What am I, a psychic? How the heck should I know?
I don't know whether 37signals will grow from the plucky little startup it is today to become a multi-billion-dollar world-shaking powerhouse. But 37signals does have the zesty, refreshing, flavor of a little company called Google, ca. 1998. 37signals demonstrates its spunkiness in its application suite available on the company home page, and further described in this podcast interview with co-founder Jason Fried.37signals currently offers four Web-based applications for individuals and small workgroups. Backpack is personal organizer software, allowing individual users to post notes, to-do lists, photos and files, and share that information with others. BackPack will also send you reminders, either by e-mail or text messaging.
Basecamp extends Backpack, providing simple project management for small workgroups.
Writeboard is a word processor that lives entirely on the Web, allowing users to create and collaborate on documents, and export documents to their desktop.
And Ta-da List allows users to create to-do lists and share them online.
Both Writeboard and Ta-da List are incorporated into Backpack and Basecamp.
The applications are built using Ruby On Rails, which is a software platform invented at 37signals, then open-sourced. Ruby On Rails is gaining popularity for Web applications. The applications are all built in AJAX, meaning that they're almost as lively, in your browser, as desktop applications.
Elegance and simplicity are among the main qualities 37signals shares with Google in its early days. The company's philosophy is to avoid software bloat; each of its applications can be learned in just a few minutes. Asked how the company competes with big vendors such as Microsoft, Fried responded that 37signals tells its customers that it does less than the competition.
Take Ta-da List for example. Here's what you can do with it: Make a text list of stuff. Each item in the list has a checkbox next to it. Click the checkbox, and the item is grayed out and moved to the bottom of the list.
And that's it. Unlike Microsoft Outlook, you can't categorize items, set due dates, set recurrence schedules, give yourself reminders, link to contacts in your address book or meetings. You can make the list, share the list, check the little boxes, and that's pretty much it.
Because the apps live on the 37signals server, you don't have to mess around with installing and maintaining the softwaree, on your PC, and backing it up. You can share the apps with other people more easily. And you can access the apps from multiple PCs--at home, at work, at an Internet cafe.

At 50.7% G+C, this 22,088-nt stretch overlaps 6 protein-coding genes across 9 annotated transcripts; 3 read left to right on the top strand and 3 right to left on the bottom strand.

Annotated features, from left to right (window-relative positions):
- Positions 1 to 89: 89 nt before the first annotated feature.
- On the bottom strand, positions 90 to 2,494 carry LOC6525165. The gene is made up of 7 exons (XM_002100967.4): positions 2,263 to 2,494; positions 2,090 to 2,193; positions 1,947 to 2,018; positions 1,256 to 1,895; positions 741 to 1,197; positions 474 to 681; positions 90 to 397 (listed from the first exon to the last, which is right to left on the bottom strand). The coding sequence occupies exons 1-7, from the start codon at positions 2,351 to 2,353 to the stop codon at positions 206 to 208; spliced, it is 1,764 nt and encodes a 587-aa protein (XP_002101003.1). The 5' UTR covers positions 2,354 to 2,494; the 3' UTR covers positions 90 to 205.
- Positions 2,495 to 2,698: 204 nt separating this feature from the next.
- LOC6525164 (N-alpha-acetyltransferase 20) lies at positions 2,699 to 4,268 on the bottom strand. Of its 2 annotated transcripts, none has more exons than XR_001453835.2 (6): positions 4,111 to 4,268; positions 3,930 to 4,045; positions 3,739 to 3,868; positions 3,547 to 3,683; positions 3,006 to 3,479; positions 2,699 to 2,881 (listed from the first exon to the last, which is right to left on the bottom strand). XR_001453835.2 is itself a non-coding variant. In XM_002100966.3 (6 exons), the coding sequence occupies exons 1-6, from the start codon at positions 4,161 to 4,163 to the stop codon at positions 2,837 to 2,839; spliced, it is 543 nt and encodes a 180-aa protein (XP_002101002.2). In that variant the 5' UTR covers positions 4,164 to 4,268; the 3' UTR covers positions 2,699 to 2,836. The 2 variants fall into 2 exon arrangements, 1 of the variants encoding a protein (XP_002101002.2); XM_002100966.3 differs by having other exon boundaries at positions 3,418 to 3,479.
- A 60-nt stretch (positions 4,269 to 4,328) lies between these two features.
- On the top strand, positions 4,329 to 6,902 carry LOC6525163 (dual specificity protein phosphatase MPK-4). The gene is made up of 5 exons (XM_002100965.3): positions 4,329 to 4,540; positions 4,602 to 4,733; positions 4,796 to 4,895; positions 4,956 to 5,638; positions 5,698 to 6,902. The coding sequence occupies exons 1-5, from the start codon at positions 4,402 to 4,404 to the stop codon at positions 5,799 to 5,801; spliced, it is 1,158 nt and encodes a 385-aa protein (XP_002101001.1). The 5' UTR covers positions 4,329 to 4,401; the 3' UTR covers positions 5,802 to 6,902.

Of course, because the applications live on the server, you're at the mercy of 37signals, which means if they go out of business, you're dead. And if their servers go down a while, you can't access your data. That's why I, personally, don't use those applications, even though I've certainly enjoyed playing with them. Still, 37signals' applications have attracted a growing cult of followers. And applications on your PC aren't exactly invulnerable either--PCs get stolen, they get damaged, they have hard disk crashes and--since many people don't back up their data--their users lose their work.
37signals has something in common with another dotcom success story: Like Amazon.com, they don't have an ad or marketing budget. News about their apps is spread by word-of-mouth and blogs.
The company has two more products in development, due out this quarter, which Fried hints about in the podcast. "Campfire" (he says) is designed to do for group communications what instant messaging did for individuals. Also, the company plans a product Fried describes as "CRM-like" for small businesses; Fried says that products like Salesforce.com and SugarCRM are too heavyweight for small businesses.
And, like Google, 37signals has a cool name. Fried explains that one of his colleagues was watching a Nova documentary about the Search for Extraterrestrial Intelligence (SETI). The documentary explained that the SETI project has analyzed millions and millions of radio signals from space, and, of these, found a total of 37 which can't be explained using known astronomy, and which might be extraterrestrial in origin. Fried said he and his colleagues decided that 37signals would be a good name for the company, but that the name has no meaning beyond the reference to the Nova episode.